Thanks so much for your thoughtful comments. I completely agree that lifelong commitment to learning makes for the very best doctors around. Many young physicians can learn a great deal from your words.
      Best regards,

  5. As a cancer patient, my most trusted doctor is the one who is willing to say “I don’t know” because he always follows it up with research to find an answer. The doctors who appear to know everything are the ones that make me feel wary.

  6. Patients are often impatient.The burden of ailment distracts their right thinking abilities at times , when the degree of distress is beyond comprehension. At those moments no one likes the articulation of shortcomings of doctors. But when situation changes , it is a different time and frankness can be endorsed.In other situations when the vastness of knowledge is the issue where discussions are with logistics, there , I agree, the phrase would do wonders. For leadership to sustain and to persist, the sentence “I Don’t Know” does not seem to be interesting.This does not propagate positive emotion.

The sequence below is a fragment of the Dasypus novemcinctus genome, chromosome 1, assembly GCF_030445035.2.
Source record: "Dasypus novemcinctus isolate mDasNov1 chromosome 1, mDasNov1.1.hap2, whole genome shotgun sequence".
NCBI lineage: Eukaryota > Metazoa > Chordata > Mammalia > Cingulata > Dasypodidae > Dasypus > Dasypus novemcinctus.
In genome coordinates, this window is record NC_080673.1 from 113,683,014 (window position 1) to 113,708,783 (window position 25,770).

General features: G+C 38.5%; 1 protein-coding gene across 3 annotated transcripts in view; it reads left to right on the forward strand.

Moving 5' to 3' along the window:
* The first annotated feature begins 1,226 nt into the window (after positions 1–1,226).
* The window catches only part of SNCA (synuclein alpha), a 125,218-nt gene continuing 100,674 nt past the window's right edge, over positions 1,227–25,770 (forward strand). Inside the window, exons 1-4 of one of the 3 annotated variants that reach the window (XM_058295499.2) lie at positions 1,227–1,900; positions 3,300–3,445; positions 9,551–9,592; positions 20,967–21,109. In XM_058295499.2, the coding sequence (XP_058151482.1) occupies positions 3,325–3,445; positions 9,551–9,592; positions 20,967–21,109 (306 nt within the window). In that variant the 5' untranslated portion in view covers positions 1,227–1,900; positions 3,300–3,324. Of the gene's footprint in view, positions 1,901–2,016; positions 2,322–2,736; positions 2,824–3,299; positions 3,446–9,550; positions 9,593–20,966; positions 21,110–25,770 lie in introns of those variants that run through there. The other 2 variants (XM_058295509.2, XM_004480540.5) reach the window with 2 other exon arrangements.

7. Have never had a doctor say “I don’t know” to me, but have had several say “We don’t know”, and go on to explain what “the profession” is thinking about a medical issue upon which there is limited knowledge or consensus about cause, treatment, or prognosis. If there’s anything in that which diminishes a patient’s confidence in a physician, don’t know what it is.

  8. The greatest advantage of “I don’t know” is that it makes you more credible later on when you say “I know”.

  9. As a patient, I appreciate “I don’t know” from a doctor. As an engineer who has spent over 40 years understanding complex systems the human body is a particularly interesting challenge. And an unsolved one at that. So I don’t see “I don’t know” as a failing of the doctor, but rather a statement on where we are in the understanding of that complex system. Just be prepared to engage in a discussion explaining what you do know about what is going on, because I’m going to try to understand it to the best level possible without going to medical school or having an advanced biology degree.